Local Cancer Statistics explained

image of the local cancer stats tool

Local Cancer Statistics online tool

Find and compare local statistics and information in the UK by healthboard, Local Authority or postcode.

Use the tool

Understanding the data

The data we use comes from a range of publicly available sources, usually directly from the health system or the government of the country that the location searched for is based in.

Not all data is available for every area breakdown, some data is published at CCG level and some are for Local Authority. Our system automatically choses the most relevant area with data for you.

For example, smoking rates are published by Local Authority, so if you search for a CCG but want to see data on smoking rates for the same area, our system automatically refers you to the Local Authority that your CCG is based in.

Links to the sources of the data are found under each chart.

The data you are looking at is the most recent data that is available to the public.

We have selected the four cancer types that are most commonly diagnosed in the UK. We also include tumour types for which CRUK has had specific campaigns.

Only some of the data we present is available broken down by sex, age, ethnicity or other sub-groups, so to be consistent across indicators we do not present data broken down into smaller sub-groups. A limited selection of the sources of the data we use do allow for breakdown between age, sex etc. and can be found by following the data source link provided under each chart. 

Comparisons of cancer data times is not always possible between countries in the UK due to different definitions and methods of measurement, so comparisons should only be made of areas within each country.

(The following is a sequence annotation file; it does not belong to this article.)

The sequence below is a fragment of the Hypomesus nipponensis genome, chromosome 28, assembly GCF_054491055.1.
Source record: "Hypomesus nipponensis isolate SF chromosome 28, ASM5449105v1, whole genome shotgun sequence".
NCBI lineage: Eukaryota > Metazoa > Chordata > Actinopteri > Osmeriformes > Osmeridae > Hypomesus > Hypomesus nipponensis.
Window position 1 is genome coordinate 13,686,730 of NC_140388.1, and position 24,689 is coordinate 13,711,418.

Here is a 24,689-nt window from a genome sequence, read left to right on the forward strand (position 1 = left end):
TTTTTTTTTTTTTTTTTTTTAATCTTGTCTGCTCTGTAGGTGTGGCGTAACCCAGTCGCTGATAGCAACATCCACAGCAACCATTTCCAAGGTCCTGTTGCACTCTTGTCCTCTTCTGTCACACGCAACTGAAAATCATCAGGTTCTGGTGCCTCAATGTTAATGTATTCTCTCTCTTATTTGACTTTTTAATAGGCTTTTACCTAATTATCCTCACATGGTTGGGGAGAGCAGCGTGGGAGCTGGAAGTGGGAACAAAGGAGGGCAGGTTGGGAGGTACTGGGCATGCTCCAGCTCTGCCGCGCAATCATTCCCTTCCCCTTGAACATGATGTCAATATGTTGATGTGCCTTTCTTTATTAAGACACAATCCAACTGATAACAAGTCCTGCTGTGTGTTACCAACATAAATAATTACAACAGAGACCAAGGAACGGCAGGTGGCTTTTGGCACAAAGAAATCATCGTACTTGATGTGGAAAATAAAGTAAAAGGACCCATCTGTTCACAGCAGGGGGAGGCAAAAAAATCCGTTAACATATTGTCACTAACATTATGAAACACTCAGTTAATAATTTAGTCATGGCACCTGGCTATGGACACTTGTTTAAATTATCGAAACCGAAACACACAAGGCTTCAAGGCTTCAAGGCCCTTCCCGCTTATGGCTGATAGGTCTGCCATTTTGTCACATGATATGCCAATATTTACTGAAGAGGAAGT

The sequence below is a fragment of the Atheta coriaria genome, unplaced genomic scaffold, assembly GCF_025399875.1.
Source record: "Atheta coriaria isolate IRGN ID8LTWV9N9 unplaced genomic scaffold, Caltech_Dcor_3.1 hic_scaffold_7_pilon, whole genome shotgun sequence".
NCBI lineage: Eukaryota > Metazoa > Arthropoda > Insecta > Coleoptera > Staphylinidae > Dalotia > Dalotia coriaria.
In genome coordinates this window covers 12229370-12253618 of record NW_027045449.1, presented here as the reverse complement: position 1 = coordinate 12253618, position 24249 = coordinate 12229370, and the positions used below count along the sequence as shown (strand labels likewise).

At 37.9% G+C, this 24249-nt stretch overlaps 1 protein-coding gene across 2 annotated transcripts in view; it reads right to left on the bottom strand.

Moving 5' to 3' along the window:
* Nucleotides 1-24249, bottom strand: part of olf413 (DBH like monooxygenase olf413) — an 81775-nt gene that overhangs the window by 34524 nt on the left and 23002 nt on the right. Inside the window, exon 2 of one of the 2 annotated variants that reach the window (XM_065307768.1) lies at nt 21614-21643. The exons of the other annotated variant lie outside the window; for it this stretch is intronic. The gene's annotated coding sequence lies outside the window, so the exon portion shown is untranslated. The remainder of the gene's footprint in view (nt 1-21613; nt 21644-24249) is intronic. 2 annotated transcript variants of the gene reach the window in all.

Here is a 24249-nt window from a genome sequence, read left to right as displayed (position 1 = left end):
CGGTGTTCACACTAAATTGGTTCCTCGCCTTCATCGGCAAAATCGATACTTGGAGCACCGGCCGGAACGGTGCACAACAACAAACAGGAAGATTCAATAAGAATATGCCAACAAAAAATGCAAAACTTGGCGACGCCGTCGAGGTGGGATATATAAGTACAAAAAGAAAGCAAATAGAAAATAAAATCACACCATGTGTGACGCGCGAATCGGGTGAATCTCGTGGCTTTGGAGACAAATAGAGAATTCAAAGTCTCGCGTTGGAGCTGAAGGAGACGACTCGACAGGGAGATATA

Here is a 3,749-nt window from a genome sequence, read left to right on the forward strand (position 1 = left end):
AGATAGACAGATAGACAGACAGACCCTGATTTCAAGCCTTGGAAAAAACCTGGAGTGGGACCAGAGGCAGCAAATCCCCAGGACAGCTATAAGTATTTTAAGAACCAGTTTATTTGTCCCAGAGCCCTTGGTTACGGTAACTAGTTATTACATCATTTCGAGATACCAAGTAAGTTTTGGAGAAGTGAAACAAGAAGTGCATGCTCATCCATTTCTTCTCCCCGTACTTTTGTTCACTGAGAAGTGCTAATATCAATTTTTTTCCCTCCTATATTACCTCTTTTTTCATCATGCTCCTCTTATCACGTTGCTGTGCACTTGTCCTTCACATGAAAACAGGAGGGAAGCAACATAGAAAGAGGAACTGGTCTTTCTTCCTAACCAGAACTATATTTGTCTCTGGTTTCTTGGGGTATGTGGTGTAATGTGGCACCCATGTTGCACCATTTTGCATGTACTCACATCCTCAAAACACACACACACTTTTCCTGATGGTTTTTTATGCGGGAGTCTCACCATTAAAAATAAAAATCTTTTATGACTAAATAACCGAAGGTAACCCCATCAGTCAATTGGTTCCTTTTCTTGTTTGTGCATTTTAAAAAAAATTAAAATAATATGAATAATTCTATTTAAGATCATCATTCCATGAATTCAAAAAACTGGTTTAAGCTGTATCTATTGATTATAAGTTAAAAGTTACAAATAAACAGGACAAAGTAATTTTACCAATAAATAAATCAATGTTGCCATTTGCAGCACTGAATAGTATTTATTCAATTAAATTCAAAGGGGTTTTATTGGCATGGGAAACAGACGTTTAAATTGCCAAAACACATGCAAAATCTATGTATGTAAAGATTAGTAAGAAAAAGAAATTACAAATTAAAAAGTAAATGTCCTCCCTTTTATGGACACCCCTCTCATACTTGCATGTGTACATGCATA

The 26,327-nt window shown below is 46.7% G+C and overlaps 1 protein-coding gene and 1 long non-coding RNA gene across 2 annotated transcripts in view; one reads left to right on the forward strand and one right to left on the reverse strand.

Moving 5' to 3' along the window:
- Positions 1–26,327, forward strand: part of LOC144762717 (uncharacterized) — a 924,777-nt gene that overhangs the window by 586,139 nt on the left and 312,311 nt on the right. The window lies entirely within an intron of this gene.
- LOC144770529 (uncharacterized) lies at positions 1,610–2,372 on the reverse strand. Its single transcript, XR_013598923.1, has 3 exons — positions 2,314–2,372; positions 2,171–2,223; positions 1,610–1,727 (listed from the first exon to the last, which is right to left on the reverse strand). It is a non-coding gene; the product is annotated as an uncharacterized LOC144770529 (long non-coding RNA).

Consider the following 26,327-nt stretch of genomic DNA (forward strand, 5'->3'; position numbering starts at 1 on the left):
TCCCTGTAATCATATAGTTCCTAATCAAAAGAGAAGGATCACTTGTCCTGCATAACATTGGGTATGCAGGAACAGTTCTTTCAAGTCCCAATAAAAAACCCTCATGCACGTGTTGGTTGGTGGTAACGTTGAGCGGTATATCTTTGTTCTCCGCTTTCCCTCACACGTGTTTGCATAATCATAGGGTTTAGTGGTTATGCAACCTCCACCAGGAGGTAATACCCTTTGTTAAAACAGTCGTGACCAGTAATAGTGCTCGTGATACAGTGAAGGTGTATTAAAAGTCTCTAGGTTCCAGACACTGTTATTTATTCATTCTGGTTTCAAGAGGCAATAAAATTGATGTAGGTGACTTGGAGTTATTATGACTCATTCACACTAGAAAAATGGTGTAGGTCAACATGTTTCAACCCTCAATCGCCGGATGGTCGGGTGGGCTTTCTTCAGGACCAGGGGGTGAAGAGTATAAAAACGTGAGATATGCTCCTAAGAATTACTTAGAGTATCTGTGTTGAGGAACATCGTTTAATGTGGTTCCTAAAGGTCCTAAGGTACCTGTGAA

An area may be different to the national average for many reasons. It doesn’t necessarily mean that this is better or worse. For example, areas with a greater older population may have higher incidence of cancer, because age is a key factor in the likelihood of having cancer. The text which accompanies the data explains which part of the health system is responsible for managing performance, and conversations should always be had locally with those who understand local conditions.

The Isle of Man and the Channel Islands are known as crown dependencies. They are self-governing and are not included in UK statistics.

Using the online tool

To see a chart with your area compared to all other areas in the country, click on the ‘Detailed view’ button below the chart. Your selected area will be highlighted. You can use a mouse to hover over all other points on the chart to see what areas they represent. 

We estimate how well the measured sample represents the entire population using 95% confidence intervals. The size of the pink rectangle illustrates how large the confidence interval is for the area.

Click on the small printer icon [icon] in the top right corner of the chart you want to print. You will then have the option to send to your printer or to save it as a pdf file.

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